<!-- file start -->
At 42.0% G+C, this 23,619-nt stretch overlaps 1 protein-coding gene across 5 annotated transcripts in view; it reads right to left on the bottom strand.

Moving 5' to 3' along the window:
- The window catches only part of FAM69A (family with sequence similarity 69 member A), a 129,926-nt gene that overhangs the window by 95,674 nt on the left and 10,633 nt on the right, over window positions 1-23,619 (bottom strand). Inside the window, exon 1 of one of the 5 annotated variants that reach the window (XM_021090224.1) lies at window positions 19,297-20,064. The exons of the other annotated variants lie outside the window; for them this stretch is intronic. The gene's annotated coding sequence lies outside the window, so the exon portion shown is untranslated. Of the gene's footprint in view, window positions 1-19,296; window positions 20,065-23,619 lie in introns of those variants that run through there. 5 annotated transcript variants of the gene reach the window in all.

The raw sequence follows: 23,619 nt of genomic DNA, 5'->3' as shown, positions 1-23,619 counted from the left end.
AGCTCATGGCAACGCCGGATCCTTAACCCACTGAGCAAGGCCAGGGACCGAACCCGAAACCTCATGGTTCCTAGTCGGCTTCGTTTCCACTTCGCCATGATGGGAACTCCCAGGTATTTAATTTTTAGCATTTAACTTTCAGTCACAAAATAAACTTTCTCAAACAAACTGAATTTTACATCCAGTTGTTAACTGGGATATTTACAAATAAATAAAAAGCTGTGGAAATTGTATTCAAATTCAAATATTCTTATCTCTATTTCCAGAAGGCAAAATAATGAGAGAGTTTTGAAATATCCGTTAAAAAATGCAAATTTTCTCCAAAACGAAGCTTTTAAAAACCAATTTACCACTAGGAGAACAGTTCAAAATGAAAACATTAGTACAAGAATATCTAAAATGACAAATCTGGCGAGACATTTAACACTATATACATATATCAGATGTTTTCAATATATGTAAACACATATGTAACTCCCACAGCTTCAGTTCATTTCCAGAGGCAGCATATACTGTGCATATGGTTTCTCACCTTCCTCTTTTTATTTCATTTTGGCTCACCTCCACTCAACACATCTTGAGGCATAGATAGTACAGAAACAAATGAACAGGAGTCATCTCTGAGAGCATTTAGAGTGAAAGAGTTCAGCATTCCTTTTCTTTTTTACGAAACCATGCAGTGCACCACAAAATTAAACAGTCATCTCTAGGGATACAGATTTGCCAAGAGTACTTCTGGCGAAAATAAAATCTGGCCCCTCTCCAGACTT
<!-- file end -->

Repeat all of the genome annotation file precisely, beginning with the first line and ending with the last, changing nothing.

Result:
At 42.0% G+C, this 23,619-nt stretch overlaps 1 protein-coding gene across 5 annotated transcripts in view; it reads right to left on the bottom strand.

Moving 5' to 3' along the window:
- The window catches only part of FAM69A (family with sequence similarity 69 member A), a 129,926-nt gene that overhangs the window by 95,674 nt on the left and 10,633 nt on the right, over window positions 1-23,619 (bottom strand). Inside the window, exon 1 of one of the 5 annotated variants that reach the window (XM_021090224.1) lies at window positions 19,297-20,064. The exons of the other annotated variants lie outside the window; for them this stretch is intronic. The gene's annotated coding sequence lies outside the window, so the exon portion shown is untranslated. Of the gene's footprint in view, window positions 1-19,296; window positions 20,065-23,619 lie in introns of those variants that run through there. 5 annotated transcript variants of the gene reach the window in all.

The raw sequence follows: 23,619 nt of genomic DNA, 5'->3' as shown, positions 1-23,619 counted from the left end.
AGCTCATGGCAACGCCGGATCCTTAACCCACTGAGCAAGGCCAGGGACCGAACCCGAAACCTCATGGTTCCTAGTCGGCTTCGTTTCCACTTCGCCATGATGGGAACTCCCAGGTATTTAATTTTTAGCATTTAACTTTCAGTCACAAAATAAACTTTCTCAAACAAACTGAATTTTACATCCAGTTGTTAACTGGGATATTTACAAATAAATAAAAAGCTGTGGAAATTGTATTCAAATTCAAATATTCTTATCTCTATTTCCAGAAGGCAAAATAATGAGAGAGTTTTGAAATATCCGTTAAAAAATGCAAATTTTCTCCAAAACGAAGCTTTTAAAAACCAATTTACCACTAGGAGAACAGTTCAAAATGAAAACATTAGTACAAGAATATCTAAAATGACAAATCTGGCGAGACATTTAACACTATATACATATATCAGATGTTTTCAATATATGTAAACACATATGTAACTCCCACAGCTTCAGTTCATTTCCAGAGGCAGCATATACTGTGCATATGGTTTCTCACCTTCCTCTTTTTATTTCATTTTGGCTCACCTCCACTCAACACATCTTGAGGCATAGATAGTACAGAAACAAATGAACAGGAGTCATCTCTGAGAGCATTTAGAGTGAAAGAGTTCAGCATTCCTTTTCTTTTTTACGAAACCATGCAGTGCACCACAAAATTAAACAGTCATCTCTAGGGATACAGATTTGCCAAGAGTACTTCTGGCGAAAATAAAATCTGGCCCCTCTCCAGACTT